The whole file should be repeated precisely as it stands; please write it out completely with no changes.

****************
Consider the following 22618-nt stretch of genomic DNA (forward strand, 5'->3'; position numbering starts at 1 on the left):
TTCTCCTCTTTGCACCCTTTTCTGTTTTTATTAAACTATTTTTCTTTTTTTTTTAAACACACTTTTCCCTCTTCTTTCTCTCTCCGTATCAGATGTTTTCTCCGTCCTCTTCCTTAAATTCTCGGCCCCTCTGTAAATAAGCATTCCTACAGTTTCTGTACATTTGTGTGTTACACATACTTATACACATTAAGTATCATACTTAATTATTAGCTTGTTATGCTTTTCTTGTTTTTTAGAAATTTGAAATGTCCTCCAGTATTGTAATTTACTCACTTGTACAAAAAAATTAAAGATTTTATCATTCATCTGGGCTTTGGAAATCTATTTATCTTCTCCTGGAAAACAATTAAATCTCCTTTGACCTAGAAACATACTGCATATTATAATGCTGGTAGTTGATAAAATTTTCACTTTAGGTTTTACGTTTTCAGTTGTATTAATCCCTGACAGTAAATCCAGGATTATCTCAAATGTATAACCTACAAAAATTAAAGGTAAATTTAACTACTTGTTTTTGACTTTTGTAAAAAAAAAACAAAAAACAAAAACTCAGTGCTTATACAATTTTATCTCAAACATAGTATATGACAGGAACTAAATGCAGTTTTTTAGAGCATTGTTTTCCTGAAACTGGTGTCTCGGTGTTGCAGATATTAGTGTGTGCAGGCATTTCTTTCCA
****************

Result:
Consider the following 22618-nt stretch of genomic DNA (forward strand, 5'->3'; position numbering starts at 1 on the left):
TTCTCCTCTTTGCACCCTTTTCTGTTTTTATTAAACTATTTTTCTTTTTTTTTTAAACACACTTTTCCCTCTTCTTTCTCTCTCCGTATCAGATGTTTTCTCCGTCCTCTTCCTTAAATTCTCGGCCCCTCTGTAAATAAGCATTCCTACAGTTTCTGTACATTTGTGTGTTACACATACTTATACACATTAAGTATCATACTTAATTATTAGCTTGTTATGCTTTTCTTGTTTTTTAGAAATTTGAAATGTCCTCCAGTATTGTAATTTACTCACTTGTACAAAAAAATTAAAGATTTTATCATTCATCTGGGCTTTGGAAATCTATTTATCTTCTCCTGGAAAACAATTAAATCTCCTTTGACCTAGAAACATACTGCATATTATAATGCTGGTAGTTGATAAAATTTTCACTTTAGGTTTTACGTTTTCAGTTGTATTAATCCCTGACAGTAAATCCAGGATTATCTCAAATGTATAACCTACAAAAATTAAAGGTAAATTTAACTACTTGTTTTTGACTTTTGTAAAAAAAAAACAAAAAACAAAAACTCAGTGCTTATACAATTTTATCTCAAACATAGTATATGACAGGAACTAAATGCAGTTTTTTAGAGCATTGTTTTCCTGAAACTGGTGTCTCGGTGTTGCAGATATTAGTGTGTGCAGGCATTTCTTTCCA